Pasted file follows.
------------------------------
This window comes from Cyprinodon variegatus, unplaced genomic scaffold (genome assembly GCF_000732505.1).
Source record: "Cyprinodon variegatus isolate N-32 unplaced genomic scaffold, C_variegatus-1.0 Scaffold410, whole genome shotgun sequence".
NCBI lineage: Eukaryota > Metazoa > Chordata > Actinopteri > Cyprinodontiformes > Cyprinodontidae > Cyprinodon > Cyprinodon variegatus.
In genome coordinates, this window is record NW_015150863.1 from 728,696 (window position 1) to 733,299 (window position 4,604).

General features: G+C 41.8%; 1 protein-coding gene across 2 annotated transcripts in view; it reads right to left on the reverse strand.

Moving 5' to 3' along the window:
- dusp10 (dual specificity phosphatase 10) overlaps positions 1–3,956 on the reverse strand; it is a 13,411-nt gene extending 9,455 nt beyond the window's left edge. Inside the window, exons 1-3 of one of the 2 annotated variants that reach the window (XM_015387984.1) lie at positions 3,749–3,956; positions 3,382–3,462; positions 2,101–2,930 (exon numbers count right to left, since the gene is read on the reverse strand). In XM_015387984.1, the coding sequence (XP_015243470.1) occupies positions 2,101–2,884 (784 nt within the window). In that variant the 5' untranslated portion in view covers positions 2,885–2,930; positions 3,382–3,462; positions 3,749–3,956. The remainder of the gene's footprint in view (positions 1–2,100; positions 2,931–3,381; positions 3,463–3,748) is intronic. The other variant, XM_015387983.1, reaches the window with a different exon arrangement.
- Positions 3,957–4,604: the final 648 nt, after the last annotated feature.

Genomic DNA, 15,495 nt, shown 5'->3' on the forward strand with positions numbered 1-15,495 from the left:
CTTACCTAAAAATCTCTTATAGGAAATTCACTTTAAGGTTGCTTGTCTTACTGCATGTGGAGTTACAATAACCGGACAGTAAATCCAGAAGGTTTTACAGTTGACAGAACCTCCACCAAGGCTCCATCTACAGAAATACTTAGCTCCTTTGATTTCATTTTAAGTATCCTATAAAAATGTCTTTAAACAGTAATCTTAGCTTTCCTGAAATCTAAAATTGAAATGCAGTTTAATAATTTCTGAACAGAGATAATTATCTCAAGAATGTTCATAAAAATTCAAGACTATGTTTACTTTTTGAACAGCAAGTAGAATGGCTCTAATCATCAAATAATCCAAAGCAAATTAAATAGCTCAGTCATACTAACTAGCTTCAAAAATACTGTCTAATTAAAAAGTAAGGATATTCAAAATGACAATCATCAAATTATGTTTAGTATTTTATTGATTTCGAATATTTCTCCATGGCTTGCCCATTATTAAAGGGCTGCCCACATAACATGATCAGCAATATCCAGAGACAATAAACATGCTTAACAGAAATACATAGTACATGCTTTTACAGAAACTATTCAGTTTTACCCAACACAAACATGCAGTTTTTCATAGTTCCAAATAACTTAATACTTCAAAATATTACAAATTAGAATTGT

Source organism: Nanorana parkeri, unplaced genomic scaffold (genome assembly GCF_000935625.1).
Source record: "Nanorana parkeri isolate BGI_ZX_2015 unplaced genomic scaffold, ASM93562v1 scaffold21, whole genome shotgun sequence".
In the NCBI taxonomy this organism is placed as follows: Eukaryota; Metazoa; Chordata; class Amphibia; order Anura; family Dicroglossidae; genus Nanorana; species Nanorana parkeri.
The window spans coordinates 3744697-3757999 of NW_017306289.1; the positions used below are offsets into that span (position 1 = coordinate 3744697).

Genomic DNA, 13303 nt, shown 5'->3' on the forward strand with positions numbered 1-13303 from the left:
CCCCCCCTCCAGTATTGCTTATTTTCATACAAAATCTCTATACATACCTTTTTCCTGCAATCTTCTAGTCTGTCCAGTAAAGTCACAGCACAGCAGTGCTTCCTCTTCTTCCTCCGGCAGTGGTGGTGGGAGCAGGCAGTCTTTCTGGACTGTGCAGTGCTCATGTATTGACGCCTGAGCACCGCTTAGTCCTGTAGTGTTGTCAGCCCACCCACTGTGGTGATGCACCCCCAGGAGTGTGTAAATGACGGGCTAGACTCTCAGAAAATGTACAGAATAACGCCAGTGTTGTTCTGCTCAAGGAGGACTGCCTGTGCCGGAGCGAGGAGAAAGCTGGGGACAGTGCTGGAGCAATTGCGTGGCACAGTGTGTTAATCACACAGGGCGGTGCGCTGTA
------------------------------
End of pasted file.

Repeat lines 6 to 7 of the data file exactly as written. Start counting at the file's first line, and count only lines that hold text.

Moving 5' to 3' along the window:
- dusp10 (dual specificity phosphatase 10) overlaps positions 1–3,956 on the reverse strand; it is a 13,411-nt gene extending 9,455 nt beyond the window's left edge. Inside the window, exons 1-3 of one of the 2 annotated variants that reach the window (XM_015387984.1) lie at positions 3,749–3,956; positions 3,382–3,462; positions 2,101–2,930 (exon numbers count right to left, since the gene is read on the reverse strand). In XM_015387984.1, the coding sequence (XP_015243470.1) occupies positions 2,101–2,884 (784 nt within the window). In that variant the 5' untranslated portion in view covers positions 2,885–2,930; positions 3,382–3,462; positions 3,749–3,956. The remainder of the gene's footprint in view (positions 1–2,100; positions 2,931–3,381; positions 3,463–3,748) is intronic. The other variant, XM_015387983.1, reaches the window with a different exon arrangement.